When most people think of the North Shore, then envision heavy water—XXL swells at Waimea and slabby pits at Pipe. But the reality on the Seven-Mile Miracle is often a lot less than miraculous than one would think. While Hawaii is indeed centrally located in one of the most active swell windows north of the equator, it still has the same lulls and flat spells that the rest of the world deals with.
Thus far, the 2019 early season has been a pretty active one, with half a dozen large to XL swells since the end of October. But that’s still only 12 days of double-overhead+ waves in a month.
The rest of the time it’s all about staying busy and finding windows of fun in less-than-life-threatening waves. From shorepound bodywhomps at Ke Iki to celebrity shred sessions at Rocky Point, there’s nearly always something happening, but when the waves get really small—which they do—the action centers around Chun’s Reef and the sandbar situated between Pupukea and Ehukai Beach Park.
Chun’s is probably the most crowded spot in the Country when the swell gets below head high, so instead of joining the circus I decided down to the sandbar with photographer Sarah Lee, local logger Kirra Seale (who is currently ranked 8th on the Longboard Tour) and her mom Jacinda. Considering there was hardly any swell in the water, the conditions were about as dreamy as you could ask for.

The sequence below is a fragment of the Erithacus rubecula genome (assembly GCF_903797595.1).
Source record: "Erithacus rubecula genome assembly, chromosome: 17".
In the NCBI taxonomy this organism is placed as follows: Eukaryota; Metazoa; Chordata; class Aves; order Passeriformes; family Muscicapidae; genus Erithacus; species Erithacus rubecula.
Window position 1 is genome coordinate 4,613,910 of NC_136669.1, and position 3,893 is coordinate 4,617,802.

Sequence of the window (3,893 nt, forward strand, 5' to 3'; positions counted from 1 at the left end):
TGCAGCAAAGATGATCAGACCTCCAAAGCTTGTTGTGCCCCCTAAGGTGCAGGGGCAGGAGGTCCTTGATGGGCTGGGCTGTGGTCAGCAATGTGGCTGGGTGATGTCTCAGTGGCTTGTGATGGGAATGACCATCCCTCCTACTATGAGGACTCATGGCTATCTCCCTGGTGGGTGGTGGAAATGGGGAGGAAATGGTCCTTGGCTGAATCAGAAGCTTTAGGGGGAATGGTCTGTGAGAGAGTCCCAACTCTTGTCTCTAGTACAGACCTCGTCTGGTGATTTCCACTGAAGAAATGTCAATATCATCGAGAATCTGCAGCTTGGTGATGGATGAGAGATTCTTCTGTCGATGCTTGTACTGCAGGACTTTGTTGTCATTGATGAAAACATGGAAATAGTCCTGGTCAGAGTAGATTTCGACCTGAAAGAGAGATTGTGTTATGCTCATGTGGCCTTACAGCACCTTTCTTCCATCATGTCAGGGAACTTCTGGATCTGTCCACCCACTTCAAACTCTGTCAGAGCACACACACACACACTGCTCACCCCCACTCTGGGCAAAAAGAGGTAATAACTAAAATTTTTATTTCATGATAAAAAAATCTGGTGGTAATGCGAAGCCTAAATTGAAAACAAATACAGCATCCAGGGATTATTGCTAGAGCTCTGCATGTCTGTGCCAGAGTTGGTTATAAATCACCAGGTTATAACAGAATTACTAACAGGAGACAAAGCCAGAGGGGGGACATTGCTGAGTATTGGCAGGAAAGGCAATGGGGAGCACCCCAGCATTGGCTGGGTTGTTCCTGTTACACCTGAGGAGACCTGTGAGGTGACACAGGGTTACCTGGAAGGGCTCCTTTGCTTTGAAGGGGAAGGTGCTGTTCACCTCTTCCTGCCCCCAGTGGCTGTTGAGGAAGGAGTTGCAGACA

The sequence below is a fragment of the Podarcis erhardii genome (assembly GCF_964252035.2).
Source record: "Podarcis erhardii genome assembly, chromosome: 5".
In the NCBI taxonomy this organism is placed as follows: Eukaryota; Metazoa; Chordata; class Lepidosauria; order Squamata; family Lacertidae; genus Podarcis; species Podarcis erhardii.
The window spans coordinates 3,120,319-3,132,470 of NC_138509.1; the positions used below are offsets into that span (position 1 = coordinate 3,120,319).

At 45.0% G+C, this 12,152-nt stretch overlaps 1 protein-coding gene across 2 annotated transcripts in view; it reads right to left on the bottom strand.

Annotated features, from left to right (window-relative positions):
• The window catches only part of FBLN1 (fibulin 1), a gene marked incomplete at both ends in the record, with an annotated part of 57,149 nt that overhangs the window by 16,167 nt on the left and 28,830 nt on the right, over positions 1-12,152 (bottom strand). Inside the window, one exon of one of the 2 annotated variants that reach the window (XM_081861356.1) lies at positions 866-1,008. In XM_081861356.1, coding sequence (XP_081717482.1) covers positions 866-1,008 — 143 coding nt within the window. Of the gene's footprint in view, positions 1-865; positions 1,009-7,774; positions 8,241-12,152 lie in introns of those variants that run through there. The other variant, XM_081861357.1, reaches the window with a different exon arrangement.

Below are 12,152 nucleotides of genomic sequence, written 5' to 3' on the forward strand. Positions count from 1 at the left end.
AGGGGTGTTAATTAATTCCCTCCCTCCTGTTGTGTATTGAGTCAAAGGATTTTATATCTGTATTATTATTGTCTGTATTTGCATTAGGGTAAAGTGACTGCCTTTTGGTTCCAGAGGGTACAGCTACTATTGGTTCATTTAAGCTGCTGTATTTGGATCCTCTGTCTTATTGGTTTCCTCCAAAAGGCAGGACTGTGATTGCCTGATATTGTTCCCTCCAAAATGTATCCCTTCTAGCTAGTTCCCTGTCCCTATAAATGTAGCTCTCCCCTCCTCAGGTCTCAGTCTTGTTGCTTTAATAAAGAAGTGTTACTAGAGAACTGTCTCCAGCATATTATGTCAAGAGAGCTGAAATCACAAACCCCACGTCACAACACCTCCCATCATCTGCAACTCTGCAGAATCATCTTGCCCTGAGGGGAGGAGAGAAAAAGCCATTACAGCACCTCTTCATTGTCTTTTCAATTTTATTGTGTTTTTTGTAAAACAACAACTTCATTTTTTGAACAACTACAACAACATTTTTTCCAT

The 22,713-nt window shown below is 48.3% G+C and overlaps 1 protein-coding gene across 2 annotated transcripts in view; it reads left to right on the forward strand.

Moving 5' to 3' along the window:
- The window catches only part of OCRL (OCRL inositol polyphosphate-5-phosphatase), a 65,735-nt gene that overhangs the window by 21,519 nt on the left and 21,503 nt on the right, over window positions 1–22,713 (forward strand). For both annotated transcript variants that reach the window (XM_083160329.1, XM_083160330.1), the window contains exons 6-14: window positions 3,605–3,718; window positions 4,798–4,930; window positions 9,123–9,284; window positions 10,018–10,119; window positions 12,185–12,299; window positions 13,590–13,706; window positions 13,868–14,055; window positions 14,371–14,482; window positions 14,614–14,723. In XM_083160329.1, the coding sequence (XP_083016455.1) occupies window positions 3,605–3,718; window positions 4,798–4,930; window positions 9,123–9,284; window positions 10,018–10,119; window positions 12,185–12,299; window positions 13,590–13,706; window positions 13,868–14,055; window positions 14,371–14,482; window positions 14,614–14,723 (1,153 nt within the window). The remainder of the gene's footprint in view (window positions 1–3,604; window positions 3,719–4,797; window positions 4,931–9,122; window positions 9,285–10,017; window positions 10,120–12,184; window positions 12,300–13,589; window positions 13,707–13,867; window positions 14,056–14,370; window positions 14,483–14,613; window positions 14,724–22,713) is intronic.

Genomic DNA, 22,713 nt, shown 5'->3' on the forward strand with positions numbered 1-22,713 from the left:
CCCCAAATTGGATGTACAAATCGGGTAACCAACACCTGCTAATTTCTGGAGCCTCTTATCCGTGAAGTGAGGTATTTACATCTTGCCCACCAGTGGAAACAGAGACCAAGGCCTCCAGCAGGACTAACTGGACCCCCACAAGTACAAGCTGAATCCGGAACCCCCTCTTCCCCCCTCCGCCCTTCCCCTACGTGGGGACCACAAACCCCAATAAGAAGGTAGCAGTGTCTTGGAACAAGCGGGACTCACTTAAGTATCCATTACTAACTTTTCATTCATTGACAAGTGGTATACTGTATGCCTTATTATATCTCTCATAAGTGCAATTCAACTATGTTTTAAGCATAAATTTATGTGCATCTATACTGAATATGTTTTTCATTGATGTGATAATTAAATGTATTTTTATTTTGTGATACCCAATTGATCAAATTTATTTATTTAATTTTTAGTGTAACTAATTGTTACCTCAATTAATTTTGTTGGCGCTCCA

Related: Read Volume I HERE.
The sun was out, the water a bright aquamarine, and light southeasterly winds brushed the waist-high+ waves into languid perfection. It was difficult to log—dumpy sandbar waves that closeout on the shorebreak always are—but Kirra put on a clinic in the morning light, noseriding her way through the crowd of frothing uncles who cheered her on and called her into sets. The backdrop and seascape and faces in the water were the same as always, but somehow the session was about as anathema to the North Shore experience as I could imagine.
The next morning, Kirra flew off to Taiwan to surf the Taiwan Open World Longboard Champs. Shortly after the wheels of her plane left the tarmac, the coconut trees across the road from Ehukai Beach Park started to rustle as the trades came back to life and started to blow with a vengeance. Meanwhile, a few hundred miles away, buoy 51101 perked up as a highly anticipated north swell began to enter Hawaiian waters.
Step-ups and mini-guns are being waxed and readied and it's soon back to business as usual.